Alfred Steiglitz, (1864-1946) is often called the father of modern photography, because of his commitment to having photography recognized as an art form. Camera Work was one of the greatest accomplishments of Steiglitz in his mission to bring the level of photographic art in the United States up to the level of work being produced in England and Europe. After leaving The Camera Club, New York and the editor’s position of Camera Notes in 1903, Steiglitz pulled together the leading photographers of the day and formed a new organization called the Photo-Secession. He exhibited members photographs at his gallery, “291”, and published their photographs in his own magazine, which he called Camera Work. An exhibition at Buffalo in 1910 set an aesthetic credo insisting photographs look like photographs and separating photography from other fine arts such as painting, defining photography as a fine art for the first time. He became fascinated with, and in 1924 married artist Georgia O’Keefe (1887 – 1986), famous for her magnified portrayal of flowers. She became Stieglitz’s icon for the authentic American-born modernist painter. He was captivated by the allure of her powerful physical presence. His images of her are frank portraits of a very strong individual.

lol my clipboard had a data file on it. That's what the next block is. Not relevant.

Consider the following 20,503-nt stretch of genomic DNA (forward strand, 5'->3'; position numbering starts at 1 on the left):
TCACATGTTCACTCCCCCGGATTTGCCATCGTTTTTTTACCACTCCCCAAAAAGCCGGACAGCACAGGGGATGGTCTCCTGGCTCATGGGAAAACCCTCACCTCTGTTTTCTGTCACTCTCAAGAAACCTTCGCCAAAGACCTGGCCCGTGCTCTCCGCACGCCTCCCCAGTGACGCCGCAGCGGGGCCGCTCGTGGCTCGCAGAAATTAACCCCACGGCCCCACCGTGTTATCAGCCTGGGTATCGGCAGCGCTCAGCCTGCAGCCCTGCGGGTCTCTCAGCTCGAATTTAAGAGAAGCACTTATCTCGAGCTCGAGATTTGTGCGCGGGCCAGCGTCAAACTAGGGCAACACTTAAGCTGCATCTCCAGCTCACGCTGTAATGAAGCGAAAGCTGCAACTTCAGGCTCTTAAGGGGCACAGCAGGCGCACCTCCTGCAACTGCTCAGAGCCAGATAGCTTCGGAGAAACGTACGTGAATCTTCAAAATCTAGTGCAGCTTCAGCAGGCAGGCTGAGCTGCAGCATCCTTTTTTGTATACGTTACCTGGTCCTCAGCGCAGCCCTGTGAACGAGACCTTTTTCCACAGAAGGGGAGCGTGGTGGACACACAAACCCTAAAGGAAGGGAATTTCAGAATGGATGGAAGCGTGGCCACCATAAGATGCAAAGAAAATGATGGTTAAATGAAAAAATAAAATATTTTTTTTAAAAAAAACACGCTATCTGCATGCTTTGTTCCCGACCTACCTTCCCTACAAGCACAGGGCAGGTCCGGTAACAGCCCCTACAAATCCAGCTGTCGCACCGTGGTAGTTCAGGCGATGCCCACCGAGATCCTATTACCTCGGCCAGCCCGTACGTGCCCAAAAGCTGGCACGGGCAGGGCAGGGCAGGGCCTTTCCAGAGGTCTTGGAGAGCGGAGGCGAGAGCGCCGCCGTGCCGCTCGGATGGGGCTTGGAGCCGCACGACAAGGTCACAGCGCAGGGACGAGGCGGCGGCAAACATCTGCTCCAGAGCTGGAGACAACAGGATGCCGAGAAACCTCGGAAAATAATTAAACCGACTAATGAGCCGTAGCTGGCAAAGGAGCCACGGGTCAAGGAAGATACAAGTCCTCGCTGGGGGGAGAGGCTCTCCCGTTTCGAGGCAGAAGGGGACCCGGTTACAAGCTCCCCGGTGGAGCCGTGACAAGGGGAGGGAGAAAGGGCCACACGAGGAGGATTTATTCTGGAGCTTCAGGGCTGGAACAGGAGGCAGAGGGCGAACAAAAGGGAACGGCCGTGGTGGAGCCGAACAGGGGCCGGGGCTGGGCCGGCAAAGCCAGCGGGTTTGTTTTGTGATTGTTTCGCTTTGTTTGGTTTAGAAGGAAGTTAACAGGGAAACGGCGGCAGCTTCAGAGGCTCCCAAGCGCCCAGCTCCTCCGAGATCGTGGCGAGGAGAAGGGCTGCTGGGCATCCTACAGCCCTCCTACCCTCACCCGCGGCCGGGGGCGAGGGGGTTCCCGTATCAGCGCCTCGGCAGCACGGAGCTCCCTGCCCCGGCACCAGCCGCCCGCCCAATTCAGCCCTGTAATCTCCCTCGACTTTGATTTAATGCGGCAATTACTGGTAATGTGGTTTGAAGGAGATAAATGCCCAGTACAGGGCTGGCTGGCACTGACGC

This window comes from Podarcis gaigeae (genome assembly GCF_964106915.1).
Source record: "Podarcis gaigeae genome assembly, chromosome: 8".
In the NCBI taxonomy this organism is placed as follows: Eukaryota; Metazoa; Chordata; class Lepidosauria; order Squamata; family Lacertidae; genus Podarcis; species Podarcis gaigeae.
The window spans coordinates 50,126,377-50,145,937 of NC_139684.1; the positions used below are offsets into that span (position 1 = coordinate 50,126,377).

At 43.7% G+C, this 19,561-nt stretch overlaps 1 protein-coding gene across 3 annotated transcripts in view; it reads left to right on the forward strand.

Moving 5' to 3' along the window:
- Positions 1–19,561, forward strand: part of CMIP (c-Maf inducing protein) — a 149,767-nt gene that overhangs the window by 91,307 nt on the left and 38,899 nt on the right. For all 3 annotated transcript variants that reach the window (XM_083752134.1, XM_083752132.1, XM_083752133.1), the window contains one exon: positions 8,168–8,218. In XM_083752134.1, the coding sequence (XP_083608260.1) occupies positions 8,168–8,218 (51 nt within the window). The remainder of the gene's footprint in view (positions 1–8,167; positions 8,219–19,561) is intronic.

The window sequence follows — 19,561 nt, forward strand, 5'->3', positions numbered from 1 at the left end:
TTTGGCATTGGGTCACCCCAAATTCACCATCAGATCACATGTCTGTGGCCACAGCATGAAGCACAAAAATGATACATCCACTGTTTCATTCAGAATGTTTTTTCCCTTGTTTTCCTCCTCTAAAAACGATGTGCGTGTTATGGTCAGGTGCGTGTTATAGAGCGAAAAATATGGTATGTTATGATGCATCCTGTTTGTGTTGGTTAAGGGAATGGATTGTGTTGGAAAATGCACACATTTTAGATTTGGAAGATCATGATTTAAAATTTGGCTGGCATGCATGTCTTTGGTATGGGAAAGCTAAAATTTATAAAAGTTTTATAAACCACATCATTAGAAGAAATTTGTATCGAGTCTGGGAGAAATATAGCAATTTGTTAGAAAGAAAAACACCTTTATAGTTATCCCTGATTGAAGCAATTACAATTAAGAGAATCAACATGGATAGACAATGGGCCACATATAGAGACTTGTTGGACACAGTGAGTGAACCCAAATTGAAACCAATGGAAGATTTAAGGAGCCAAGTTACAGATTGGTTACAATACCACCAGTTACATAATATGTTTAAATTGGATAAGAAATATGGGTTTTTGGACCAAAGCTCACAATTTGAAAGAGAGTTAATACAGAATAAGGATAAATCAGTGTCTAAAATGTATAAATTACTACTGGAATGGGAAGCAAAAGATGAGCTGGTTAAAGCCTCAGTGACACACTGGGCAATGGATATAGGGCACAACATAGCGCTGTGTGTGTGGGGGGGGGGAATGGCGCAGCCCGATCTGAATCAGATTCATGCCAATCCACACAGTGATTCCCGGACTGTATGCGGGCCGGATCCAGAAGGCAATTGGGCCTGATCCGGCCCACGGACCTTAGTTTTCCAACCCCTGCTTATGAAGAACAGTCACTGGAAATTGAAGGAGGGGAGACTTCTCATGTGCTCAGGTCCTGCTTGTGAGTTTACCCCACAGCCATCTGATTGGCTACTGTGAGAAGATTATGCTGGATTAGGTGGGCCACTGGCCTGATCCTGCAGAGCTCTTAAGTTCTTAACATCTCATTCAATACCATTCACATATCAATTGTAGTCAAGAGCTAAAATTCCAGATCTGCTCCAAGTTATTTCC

Tags291Alfred SteiglitzCamera CLubCamera NotesCamera WorkGeorgia O'KeefePhoto SecessionPhotographyPhotorgaphy as Art
Carolyn McDowall FRSA has gained considerable experience and business acumen in her professional career. An independent cultural and social historian, Carolyn is an interior designer by trade. She has been involved in the creative sector for over thirty years in Australia; completing interior design projects, creating and producing innovative corporate and not-for profit (social profit) community events. She has over that time continuously conducted independent research , while designing, developing, and producing educational art and design history programs in conjunction with renowned specialist colleagues.
Despite difficulties of supply and the inferior quality of food the English Georgians went in for enormous meals, which two centuries of prosperity and gluttony had made habitual. So habitual, in fact, and so much a part of life that when Mary Stukeley died in 1748 her sorrowing father inscribed…